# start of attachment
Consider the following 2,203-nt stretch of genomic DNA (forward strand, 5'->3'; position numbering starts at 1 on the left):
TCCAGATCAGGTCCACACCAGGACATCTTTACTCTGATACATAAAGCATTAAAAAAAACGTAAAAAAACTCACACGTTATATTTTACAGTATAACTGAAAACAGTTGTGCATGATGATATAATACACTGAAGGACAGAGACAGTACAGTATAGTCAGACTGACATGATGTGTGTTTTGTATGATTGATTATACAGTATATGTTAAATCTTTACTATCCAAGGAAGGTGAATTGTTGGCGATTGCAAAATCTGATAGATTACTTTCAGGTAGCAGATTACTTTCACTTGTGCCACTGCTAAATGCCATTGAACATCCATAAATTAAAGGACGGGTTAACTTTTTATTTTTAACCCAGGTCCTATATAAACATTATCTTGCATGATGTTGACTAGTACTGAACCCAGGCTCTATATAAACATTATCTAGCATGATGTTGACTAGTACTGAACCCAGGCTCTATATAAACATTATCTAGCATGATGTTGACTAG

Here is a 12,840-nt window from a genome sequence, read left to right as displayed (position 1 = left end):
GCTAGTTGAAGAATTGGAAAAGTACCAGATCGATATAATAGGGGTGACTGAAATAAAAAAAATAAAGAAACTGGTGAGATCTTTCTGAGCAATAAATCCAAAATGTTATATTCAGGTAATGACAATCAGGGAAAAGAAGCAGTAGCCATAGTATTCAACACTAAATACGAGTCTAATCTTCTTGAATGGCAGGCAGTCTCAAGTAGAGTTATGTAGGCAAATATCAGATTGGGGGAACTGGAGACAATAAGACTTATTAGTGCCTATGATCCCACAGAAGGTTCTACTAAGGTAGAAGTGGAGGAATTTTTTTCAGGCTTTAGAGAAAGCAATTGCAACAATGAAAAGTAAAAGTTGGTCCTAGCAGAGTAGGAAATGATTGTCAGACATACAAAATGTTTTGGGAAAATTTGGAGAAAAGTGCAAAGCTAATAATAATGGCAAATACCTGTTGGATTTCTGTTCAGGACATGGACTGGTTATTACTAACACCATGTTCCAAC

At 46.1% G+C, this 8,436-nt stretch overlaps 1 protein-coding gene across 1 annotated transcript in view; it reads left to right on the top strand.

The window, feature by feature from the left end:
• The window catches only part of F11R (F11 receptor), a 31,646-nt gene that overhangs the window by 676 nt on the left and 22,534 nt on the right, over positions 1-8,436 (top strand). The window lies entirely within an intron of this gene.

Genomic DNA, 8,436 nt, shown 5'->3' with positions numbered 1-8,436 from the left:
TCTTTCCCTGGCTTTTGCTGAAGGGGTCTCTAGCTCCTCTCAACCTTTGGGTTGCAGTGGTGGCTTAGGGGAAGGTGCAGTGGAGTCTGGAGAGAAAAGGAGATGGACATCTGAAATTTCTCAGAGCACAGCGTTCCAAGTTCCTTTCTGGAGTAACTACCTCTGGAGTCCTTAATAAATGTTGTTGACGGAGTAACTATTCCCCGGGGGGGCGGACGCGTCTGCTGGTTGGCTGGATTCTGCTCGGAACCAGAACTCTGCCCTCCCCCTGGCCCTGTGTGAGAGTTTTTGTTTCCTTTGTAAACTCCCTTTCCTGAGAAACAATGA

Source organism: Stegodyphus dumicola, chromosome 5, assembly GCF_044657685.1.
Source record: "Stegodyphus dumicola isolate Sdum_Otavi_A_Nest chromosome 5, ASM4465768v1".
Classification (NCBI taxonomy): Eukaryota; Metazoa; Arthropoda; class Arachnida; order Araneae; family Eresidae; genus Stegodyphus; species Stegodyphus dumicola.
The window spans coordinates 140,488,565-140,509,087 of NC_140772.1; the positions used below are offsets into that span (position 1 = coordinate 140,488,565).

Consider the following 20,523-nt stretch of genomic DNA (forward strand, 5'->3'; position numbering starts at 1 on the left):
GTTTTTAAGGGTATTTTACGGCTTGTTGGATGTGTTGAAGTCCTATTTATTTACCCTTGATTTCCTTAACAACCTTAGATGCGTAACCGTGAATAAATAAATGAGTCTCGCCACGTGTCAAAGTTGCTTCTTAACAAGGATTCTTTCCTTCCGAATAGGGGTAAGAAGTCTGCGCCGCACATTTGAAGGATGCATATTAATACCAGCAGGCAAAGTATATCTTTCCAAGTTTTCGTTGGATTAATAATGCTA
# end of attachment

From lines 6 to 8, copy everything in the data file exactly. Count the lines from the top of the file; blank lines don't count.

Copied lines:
The window, feature by feature from the left end:
• The window catches only part of F11R (F11 receptor), a 31,646-nt gene that overhangs the window by 676 nt on the left and 22,534 nt on the right, over positions 1-8,436 (top strand). The window lies entirely within an intron of this gene.

Genomic DNA, 8,436 nt, shown 5'->3' with positions numbered 1-8,436 from the left: